Brazil

1998

Prohibits landing of shark fins without the corresponding carcasses. The total weight of fins shall not exceed 5% of the total weight of carcasses, all carcasses and fins must be unloaded and weighed and the weights reported to the authorities.

Canada

1994

Finning in Canadian waters and by any Canadian licensed vessel fishing outside Canada’s Exclusive Economic Zone (EEZ) is prohibited. When landed, the fins must not weigh more than 5% of the dressed weight of the shark.

Cap Verde

2005

Shark finning is prohibited throughout the EEZ.

Colombia

2007

All sharks must be landed with their fins naturally attached to their bodies.

Costa Rica

2001- 2006

Regulation AJDIP/47-2001 required fins to be landed attached to shark carcasses. This was replaced by AJDIP/415-2003, permitting fins to be landed separately from carcasses, but the “fins-attached”  requirement was reinstated in 2006.

Ecuador

2004

Directed fishing for sharks is banned in all Ecuadorian waters, but sharks caught in “continental” (i.e. not Galapagos) fisheries may be landed if bycaught.  Finning is not permitted in any fishery. A previous ban on trade in shark fins was lifted in 2007.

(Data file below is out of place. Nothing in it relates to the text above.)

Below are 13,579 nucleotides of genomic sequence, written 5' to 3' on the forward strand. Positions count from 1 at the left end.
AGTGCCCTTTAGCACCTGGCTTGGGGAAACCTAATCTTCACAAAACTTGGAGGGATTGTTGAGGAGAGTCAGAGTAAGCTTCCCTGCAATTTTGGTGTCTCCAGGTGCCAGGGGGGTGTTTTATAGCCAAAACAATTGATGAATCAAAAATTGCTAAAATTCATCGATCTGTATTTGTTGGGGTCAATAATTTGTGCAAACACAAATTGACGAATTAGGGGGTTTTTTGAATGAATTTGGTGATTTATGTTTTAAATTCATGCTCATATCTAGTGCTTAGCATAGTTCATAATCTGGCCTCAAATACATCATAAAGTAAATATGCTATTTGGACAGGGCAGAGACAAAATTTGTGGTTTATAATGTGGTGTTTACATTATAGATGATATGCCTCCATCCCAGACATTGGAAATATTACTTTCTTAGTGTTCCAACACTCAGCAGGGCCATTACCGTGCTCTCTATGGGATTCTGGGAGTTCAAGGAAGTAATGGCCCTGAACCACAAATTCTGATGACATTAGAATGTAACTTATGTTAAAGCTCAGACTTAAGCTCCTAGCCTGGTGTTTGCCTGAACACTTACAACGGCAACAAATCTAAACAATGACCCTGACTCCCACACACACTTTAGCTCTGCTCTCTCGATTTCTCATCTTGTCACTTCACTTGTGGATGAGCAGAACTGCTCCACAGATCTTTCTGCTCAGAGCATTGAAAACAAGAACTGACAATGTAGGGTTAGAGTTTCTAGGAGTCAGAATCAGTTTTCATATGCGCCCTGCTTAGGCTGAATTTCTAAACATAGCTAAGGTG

El Salvador

2006

Shark finning is prohibited. Sharks must be landed with at least 25% of each fin still attached in the natural way. The sale or export of fins is prohibited (be they fresh, frozen or dried) without the corresponding body.

Egypt

?

Shark fishing is prohibited throughout Egyptian Red Sea territorial waters to 12 miles from the shore.

England and Wales

2009

All sharks must be landed with their fins naturally attached.